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Imagining Paris: Exile, Writing, and American Identity / Edition 1 available in Paperback
In this highly readable book, J. Gerald Kennedy explores the imaginative process of five expatriate Americans--Gertrude Stein, Ernest Hemingway, Henry Miller, F. Scott Fitzgerald, and Djuna Barnes--by showing how the experience of living in Paris shaped their careers and literary works. In a sensitive and lucid manner, Kennedy discusses the inner map of Paris each of these authors reconstructed out of their various struggles to accommodate themselves to a complex, foreign scene; to construct an expatriate self; or to understand the contradictions of American identity.
"The story of these five representative Americans is told by Kennedy so clearly that it seems obvious, as truth always does when it is said right."--Michael Reynolds, North Carolina State University
"A richly anecdotal study of the reactions to Paris if five American writers who lived and wrote there during the inter-war years--Gertrude Stein, Ernest Hemingway, Henry Miller, F. Scott Fitzgerald, and Djuna Barnes."--Michael Kenney, Boston Globe
"Kennedy's concept of place with its inherent dilemmas adds clear, fresh scholarship to the existing knowledge on the American expatriate writers. Recommended."--Library Journal
"There is much to commend in Professor Kennedy's study."--Geoffrey Moore, Financial Times
"Readers who enjoy the works of [Fitzgerald, Miller, Barnes, Stein or Hemingway] will welcome the chance to heighten their understanding of the writer by reading Kennedy's book."--Sarah Sue Goldsmith, Magazine
"[A] fluid and well researched book which teems with insight into literary lives."--Richard Edmonds, Birmingham Post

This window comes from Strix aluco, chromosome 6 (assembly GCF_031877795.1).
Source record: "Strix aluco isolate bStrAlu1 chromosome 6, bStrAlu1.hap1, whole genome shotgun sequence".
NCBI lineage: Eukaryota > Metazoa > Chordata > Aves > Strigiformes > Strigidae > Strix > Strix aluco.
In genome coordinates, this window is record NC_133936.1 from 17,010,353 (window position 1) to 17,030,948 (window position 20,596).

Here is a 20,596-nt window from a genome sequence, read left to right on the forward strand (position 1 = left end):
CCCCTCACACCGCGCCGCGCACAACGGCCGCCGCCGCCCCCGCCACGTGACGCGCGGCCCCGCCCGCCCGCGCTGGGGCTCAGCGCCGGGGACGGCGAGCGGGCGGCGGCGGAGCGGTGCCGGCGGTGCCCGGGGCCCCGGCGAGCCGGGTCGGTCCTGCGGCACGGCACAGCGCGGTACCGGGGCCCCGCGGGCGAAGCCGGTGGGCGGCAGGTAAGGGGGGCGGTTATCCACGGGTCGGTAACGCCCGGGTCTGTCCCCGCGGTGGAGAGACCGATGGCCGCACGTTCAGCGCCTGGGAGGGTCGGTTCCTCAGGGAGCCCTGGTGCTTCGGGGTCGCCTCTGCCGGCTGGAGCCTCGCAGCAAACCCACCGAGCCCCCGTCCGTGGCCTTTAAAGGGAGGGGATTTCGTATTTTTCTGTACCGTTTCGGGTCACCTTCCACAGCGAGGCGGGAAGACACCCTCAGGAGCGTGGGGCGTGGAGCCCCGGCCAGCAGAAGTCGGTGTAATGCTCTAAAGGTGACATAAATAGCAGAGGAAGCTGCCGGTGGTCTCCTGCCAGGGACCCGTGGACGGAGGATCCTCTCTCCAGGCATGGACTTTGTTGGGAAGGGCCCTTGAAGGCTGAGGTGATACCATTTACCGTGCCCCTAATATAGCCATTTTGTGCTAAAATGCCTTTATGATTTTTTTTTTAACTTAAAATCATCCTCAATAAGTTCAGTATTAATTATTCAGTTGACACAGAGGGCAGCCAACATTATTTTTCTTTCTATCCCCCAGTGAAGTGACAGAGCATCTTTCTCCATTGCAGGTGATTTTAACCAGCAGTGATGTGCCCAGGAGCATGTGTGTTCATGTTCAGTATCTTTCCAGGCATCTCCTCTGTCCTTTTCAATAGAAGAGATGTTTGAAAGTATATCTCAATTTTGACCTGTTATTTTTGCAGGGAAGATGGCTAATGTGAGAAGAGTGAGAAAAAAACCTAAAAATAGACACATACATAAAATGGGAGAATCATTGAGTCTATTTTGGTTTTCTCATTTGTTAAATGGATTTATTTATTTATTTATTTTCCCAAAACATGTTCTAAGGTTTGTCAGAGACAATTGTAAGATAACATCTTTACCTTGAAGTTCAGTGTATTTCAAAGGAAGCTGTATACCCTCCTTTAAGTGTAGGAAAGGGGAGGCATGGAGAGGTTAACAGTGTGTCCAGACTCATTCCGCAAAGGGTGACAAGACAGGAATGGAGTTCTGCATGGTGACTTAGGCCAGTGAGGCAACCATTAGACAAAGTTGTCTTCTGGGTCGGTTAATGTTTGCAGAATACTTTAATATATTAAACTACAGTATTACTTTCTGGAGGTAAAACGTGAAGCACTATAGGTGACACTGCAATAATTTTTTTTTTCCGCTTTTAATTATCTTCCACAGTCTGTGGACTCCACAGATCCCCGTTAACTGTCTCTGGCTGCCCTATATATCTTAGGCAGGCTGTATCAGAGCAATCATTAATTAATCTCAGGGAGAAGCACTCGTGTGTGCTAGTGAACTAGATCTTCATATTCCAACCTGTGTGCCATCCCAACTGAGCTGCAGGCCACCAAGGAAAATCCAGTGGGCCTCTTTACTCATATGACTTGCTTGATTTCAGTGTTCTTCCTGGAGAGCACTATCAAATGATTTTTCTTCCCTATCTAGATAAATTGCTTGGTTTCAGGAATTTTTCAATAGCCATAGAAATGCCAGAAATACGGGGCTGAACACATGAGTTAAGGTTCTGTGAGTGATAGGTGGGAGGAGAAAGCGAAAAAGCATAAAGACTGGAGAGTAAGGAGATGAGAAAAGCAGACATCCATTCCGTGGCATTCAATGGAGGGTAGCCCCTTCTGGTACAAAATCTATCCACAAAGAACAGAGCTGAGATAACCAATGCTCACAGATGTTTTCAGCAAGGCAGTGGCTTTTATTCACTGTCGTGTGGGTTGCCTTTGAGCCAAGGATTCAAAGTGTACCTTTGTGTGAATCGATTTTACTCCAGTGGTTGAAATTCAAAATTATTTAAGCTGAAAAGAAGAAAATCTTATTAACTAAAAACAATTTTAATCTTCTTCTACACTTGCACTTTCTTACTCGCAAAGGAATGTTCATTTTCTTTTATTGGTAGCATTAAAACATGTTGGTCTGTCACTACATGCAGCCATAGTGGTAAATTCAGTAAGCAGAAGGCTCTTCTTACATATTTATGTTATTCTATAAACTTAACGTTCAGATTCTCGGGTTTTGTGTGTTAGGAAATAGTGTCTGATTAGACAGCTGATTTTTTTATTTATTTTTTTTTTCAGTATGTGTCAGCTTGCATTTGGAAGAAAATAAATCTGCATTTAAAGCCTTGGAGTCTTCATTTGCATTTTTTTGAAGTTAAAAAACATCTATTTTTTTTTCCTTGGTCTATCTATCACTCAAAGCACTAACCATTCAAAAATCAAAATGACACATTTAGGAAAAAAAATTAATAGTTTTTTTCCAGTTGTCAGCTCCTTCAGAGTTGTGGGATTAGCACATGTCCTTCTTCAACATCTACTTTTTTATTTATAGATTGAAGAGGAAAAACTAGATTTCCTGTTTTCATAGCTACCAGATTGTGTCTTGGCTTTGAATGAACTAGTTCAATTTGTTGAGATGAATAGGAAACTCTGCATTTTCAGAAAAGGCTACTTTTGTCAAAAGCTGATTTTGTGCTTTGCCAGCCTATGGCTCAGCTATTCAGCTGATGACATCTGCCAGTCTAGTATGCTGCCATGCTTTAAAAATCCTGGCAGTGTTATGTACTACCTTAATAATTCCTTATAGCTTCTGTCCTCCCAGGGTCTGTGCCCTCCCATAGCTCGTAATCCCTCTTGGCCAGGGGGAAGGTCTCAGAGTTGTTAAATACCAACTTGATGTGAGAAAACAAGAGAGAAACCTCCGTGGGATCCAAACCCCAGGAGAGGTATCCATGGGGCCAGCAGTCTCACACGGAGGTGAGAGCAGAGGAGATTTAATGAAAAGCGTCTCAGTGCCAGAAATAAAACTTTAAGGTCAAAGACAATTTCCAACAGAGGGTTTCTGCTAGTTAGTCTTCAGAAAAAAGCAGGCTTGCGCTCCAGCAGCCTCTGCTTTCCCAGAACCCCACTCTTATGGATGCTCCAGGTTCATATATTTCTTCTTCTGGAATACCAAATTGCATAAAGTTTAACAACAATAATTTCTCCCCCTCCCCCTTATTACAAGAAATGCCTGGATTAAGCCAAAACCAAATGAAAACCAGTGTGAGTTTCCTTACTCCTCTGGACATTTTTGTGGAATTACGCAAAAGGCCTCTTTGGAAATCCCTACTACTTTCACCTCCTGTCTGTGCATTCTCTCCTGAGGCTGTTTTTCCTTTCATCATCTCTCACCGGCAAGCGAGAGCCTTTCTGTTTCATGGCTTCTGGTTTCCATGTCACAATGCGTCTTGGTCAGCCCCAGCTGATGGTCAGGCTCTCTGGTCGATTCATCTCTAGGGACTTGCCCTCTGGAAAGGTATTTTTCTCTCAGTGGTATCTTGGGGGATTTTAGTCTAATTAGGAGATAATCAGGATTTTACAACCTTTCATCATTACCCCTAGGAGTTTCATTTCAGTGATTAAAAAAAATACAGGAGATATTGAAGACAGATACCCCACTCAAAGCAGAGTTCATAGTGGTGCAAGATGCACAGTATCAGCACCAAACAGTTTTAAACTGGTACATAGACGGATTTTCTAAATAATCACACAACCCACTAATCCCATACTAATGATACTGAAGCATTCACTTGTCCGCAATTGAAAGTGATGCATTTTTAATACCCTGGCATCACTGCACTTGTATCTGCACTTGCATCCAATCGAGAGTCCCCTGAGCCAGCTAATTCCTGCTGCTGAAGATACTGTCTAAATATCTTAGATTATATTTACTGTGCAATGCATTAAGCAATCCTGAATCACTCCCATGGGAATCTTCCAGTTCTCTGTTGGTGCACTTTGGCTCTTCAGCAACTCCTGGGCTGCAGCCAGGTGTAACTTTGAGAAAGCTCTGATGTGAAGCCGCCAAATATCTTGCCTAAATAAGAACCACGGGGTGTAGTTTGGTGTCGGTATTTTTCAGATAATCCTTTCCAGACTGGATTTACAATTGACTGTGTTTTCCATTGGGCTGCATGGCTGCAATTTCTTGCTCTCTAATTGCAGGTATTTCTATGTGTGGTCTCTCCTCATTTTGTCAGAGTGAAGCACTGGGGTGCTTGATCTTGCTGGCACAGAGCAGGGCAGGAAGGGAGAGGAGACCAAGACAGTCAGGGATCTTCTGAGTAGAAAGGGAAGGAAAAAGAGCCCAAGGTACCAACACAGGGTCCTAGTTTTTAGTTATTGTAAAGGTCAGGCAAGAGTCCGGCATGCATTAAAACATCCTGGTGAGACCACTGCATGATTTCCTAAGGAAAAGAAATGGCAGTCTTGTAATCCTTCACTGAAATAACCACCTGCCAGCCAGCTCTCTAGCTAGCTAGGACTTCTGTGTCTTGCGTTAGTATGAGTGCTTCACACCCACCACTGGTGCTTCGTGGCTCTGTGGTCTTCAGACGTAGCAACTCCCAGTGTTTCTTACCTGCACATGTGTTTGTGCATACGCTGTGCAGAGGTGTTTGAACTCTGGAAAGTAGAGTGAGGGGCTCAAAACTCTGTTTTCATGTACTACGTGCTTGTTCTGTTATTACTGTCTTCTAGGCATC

"A fresh approach to the works of five very familiar American writers."--Choice
"This is a marvellous book, not only because it is a lucidly written, provocative, and useful work of literary criticism, but also because it helps to open up a new field of critical inquiry. . . . Kennedy's work is pioneering because it deals with the imaginative interaction with place with the intelligence and sophistication the issue deserves. . . . not only a fascination account of American interactions with Paris, but also a model for other efforts to analyze the ways in which authors have dealt with the problem of place. . . . I recommend this book wholeheartedly to anyone interested in modernism, Paris, or the cultural meanings of travel, tourism, expatriatism, and exile."--Dana Brand, F. Scott Fitzgerald Society Newsletter
"[A] brilliant critical study. . . . Imagining Paris is a vital, engagingly written, and absorbing book. Kennedy has brought new insights to an overlooked aspect of literary studies."--James R. Mellow, Hemingway Review
"[A] stimulating study. . . . Recommended to anyone with an interest in American literature, Paris or exploring the concept of "place" as it is constructed through writing."--David Drake, Times Higher Education Supplement
"An attractively written and intellectually lively rereading of a significant generation of American writers. Imagining Paris not only approaches key texts with a fresh vision, but it also provides a methodological paradigm that might be exported to the study of other writers and other places."--Philip K. Jason, American Literature
|Publisher:||Yale University Press|
|Product dimensions:||6.13(w) x 9.25(h) x (d)|